Talk about a transition.
“One day, I was a captain in the Navy,” said state Sen. Pam Iovino, D-Mt. Lebanon. “And five months later, I was preparing for a Senate confirmation hearing.”
During that short span, a chain of events in 2003-04 led her from wrapping up 23 years of active duty to the U.S. Senate, indeed, confirming her as the assistant secretary of the Department of Veterans Affairs under President George W. Bush.
Iovino’s experience in that position, followed by serving as director of Veterans Services for Allegheny County, no doubt helped convince her colleagues in the Pennsylvania Senate to place her in a leadership role.
Shortly after her swearing in April 29, following her win earlier in the month for the vacant 37th District seat, fellow Democrats tapped her as minority chairwoman of the Senate’s Veterans Affairs and Emergency Preparedness Committee.
“I thought there was a high probability I would be a member,” she said of receiving her committee assignments. “But I didn’t expect, as a brand-new incumbent freshman, to be the chair of it.”
Iovino didn’t expect a career in the military, either.
Her father and uncles served in World War II, but otherwise, she didn’t come from a military family. And when she was getting ready to graduate from Gettysburg College, the United States had wrapped up its involvement in Vietnam and was on the way to downsizing the Armed Forces.
“I didn’t have a real focus yet careerwise, what I wanted to do,” Iovino recalled. “But I had a couple of objectives. One was to start building a résumé and getting some good management experience on it. I also was looking for an employment opportunity that possibly could help me pay for grad school.”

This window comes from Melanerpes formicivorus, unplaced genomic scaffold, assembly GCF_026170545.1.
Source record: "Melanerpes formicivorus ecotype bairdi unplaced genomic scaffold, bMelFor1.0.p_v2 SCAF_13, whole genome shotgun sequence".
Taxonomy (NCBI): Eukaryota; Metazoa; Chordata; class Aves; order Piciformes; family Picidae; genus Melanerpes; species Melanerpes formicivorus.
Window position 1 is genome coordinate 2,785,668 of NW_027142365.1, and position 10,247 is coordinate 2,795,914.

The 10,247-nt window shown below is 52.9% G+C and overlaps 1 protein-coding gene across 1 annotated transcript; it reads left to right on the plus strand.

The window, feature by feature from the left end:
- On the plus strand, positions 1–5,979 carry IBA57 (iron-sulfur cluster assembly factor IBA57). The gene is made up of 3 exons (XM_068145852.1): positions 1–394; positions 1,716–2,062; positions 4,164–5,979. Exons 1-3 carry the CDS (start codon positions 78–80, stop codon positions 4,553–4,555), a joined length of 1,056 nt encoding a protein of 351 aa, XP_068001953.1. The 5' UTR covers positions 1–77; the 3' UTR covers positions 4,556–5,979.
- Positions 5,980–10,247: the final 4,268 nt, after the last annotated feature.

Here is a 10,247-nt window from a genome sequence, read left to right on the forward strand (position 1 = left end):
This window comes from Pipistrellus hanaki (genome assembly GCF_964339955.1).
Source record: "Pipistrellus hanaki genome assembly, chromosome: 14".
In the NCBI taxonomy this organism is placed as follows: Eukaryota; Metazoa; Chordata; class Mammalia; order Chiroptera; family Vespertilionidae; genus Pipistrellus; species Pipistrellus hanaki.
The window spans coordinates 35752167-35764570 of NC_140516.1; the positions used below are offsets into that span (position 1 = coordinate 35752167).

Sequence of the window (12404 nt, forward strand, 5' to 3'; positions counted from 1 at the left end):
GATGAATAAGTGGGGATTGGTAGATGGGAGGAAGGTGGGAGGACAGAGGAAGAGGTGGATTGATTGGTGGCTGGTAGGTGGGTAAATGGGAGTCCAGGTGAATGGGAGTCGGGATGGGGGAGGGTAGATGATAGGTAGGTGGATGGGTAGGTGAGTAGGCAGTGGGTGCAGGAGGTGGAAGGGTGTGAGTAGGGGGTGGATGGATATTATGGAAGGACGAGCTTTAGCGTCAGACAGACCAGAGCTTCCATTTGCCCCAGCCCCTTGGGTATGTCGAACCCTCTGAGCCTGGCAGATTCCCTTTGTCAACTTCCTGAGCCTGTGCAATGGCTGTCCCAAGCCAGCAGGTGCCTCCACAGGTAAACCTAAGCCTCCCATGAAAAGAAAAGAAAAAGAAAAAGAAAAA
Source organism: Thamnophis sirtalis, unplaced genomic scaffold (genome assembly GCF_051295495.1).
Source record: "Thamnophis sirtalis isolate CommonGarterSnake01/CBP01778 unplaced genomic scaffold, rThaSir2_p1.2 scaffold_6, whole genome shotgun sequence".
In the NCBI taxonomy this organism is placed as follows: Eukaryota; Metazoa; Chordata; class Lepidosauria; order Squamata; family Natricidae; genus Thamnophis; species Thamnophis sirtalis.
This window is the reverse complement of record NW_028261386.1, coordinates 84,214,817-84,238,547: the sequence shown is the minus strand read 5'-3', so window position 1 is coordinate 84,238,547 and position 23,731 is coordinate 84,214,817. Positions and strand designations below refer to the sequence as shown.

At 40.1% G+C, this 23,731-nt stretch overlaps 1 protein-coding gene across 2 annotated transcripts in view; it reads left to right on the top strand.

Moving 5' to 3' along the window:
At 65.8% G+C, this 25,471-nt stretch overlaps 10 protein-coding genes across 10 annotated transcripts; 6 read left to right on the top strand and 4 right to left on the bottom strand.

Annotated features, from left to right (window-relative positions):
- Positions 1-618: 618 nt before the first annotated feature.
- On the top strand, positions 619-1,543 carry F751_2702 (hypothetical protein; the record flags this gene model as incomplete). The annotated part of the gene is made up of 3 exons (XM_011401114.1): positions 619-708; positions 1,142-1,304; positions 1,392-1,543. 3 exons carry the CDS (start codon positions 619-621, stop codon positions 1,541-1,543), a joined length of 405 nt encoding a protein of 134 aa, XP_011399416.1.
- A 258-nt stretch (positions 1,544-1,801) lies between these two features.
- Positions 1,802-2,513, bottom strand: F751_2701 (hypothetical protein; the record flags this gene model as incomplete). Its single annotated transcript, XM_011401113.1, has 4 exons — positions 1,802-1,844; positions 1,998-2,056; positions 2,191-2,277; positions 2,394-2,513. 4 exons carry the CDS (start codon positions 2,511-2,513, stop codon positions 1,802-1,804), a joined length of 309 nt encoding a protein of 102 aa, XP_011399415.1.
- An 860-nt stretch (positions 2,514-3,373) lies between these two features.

And so she joined the U.S. Navy, which probably raised some eyebrows considering the composition of the military in 1980.
“If a young man had made a similar decision,” she reflected, “no one would have thought twice.”
Iovino attended the U.S. Navy’s Officer Candidate School in Newport, R.I., graduated with distinction and was commissioned as an ensign. In 1992, she returned to Newport to attend the Naval War College, earning her master’s degree in national security and providing her with a broad choice of where her career could head.
“When you get the tap to go to the Naval War College, what they’re saying is not just that you’re going to be a future leader within your branch of service, but within the Department of Defense,” she said.
She drew an assignment on the staff of the Chief of Naval Operations, serving as a liaison between the Pentagon and Capitol Hill, in part helping to as she said “prepare brass to testify at hearings.”
Later, she joined the Secretary of the Navy’s staff, doing similar work with a higher level of responsibility.
As of 2003, Iovino still was on active duty. Then came an opportunity to apply for the position of deputy assistant secretary at the Department of Veterans Affairs.
She got the job, which required her to retire from the U.S. Navy. And not long after, she was promoted to assistant secretary, serving as the department’s lead advocate on Capitol Hill for the nation’s 25 million veterans and their families.
The Whitehall native eventually returned to the Pittsburgh area to continue to serve the needs of veterans.
“Allegheny County has the largest concentration of veteran population in the state. It’s among the largest in the country,” she said. “We have a propensity to serve, and we have a propensity to come back home.”
Representing the 37th District is something of a homecoming for Iovino.
“During my junior year, Gettysburg offered a program called the Harrisburg Urban Semester,” she recalled, “and I went up and interned for a semester and a summer at the Pennsylvania State Senate, in the seat I now hold.”